A few weeks ago we marked the second anniversary of President Barack Obama’s Affordable Care Act, the comprehensive health care legislation that has come to be called “Obamacare.” This label was intended as derogatory by the Republicans, but has now been embraced by the President’s re-election campaign as a badge of honor.
Coinciding with this anniversary was an unprecedented three days worth of hearings before the United States Supreme Court. The case, which was brought by roughly half of the nation’s state attorneys general, will determine whether the Affordable Care Act will meet the test of constitutionality in whole or in part. In essence, the Court’s holding, to be issued in late June, will likely determine the life or death trajectory of “Obamacare.”
Rarely has any issue so exposed the polarized nature of government and society in general in this country. On one side would be those with serious and chronic health conditions such as cancer, diabetes, chronic heart disease, sickle cell anemia, and an almost endless list of maladies with similar gravity. On the other side would be those who can claim excellent health to this point and who thankfully have been able to rely on health insurance as a little-used fallback provision.
Then there are the polar opposites that carry on the heart of the heated policy debate. At the far right are those who may be referred to as the “Social Darwinists,” who are the ideological descendants of the British political economist Herbert Spencer. They proclaim that the survival of the fittest in both a social and economic sense should be the philosophy that carries the day. Those who suffer hardships are simply not the government’s responsibility, they say. At the opposite pole are those who would maintain that government has the ability to address all of our needs equally. They would be accused of embracing a Marxian approach to government. Reality, of course, is somewhere in the middle, but we have shown a distinct reluctance to go there of late.
Then there are the loyal followers of the Democrats and the Republicans. They believe that any hint of willingness to compromise is a sign of weakness and demonstrates a lack of appropriate allegiance to their fellow comrades in political arms. Hence, we as a nation find ourselves before the Court with the health care of millions of Americans and half a million Mississippians hanging in the balance.
There have been many myths and missteps strewn along the path that has led us here. At the center of debate has been the infamous “mandate” for all to purchase health insurance. This feature of the legislation was first advocated for by the prestigious conservative think tank, The Heritage Foundation, in a 1989 report. Following this report the call for a mandate was taken up by a number of Republican senators and congressmen. Ironically, Barack Obama was originally very much opposed to the mandate provisions. When the President began favoring the mandates, the Republicans moved toward opposing something that many of them had previously favored.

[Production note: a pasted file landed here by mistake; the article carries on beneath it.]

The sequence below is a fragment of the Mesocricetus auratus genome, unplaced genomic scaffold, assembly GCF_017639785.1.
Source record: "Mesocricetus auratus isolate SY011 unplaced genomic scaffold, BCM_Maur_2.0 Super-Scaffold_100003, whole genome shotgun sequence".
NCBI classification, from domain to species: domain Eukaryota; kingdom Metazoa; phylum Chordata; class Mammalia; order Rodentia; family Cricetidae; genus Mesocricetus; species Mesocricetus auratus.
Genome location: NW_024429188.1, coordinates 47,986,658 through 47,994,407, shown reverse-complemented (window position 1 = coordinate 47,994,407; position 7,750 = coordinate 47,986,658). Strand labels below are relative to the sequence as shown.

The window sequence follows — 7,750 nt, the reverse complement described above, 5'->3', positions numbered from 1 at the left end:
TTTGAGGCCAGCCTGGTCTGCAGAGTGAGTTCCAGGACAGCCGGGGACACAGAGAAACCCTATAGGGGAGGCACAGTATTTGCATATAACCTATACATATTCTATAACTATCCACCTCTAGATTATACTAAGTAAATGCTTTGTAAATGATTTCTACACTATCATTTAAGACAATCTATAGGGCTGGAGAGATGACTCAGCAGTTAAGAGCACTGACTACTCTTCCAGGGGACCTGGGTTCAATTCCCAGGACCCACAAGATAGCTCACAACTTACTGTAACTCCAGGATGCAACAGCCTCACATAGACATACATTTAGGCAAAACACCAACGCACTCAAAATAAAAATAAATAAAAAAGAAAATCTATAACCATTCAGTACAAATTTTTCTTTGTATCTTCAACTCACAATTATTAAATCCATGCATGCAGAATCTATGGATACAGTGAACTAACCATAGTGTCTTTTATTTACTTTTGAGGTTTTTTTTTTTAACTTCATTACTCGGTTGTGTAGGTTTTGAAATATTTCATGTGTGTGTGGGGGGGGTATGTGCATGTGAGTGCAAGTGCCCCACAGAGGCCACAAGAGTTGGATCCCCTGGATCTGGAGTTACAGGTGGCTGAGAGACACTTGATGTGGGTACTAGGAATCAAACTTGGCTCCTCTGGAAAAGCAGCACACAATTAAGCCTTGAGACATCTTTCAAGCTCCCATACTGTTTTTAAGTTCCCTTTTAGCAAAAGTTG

Then there is presumptive Republican Presidential nominee Mitt Romney’s misreading of the federalist components of the bill as well as his advocacy of the traditional myth of “free market” health care. Romney claims that only the states should be allowed to reform health care the way his State of Massachusetts has done. That ignores the fact that when states serve as laboratories of democracy the successful experiments performed there are best when they are adopted for the benefit of all citizens. This is precisely what happened in the case of “Welfare Reform” following its successful implementation under Republican Gov. Tommy Thompson in Wisconsin.
There is no “free market” when one who does not wish to participate must submit himself to the health care establishment based on the acquisition of a disease that he did not freely choose to acquire. A study in the American Journal of Medicine in 2009 revealed that 62 percent of bankruptcies in the U.S. were as a result of medical bills, and the vast majority of those filing for bankruptcy had health insurance. This is a very flawed example of the free market that nominee Romney has chosen to use.
Perhaps the most confusing set of polar opposites relates to the defense of provisions of a 2,700-page bill on the one hand and the virtual silence on the alternatives that would take its place on the other. The Court is trying to sort out the former. The Democrats are apprehensive, and the Republicans are almost giddy in anticipation that “Obamacare” will be struck down. One can assume that the insurance company actuaries are already busy with their computer models.
If “Obamacare” goes by the wayside it will be only hours before millions of Americans and a half million Mississippians will begin receiving letters that go something like this:
Dear Valued Customer, I regret to inform you that due to (A.) your preexisting medical condition and (B.) the fact that you have reached your life time maximum benefit, all future coverage will cease as of Aug. 1, 2012.
Who will the public blame then?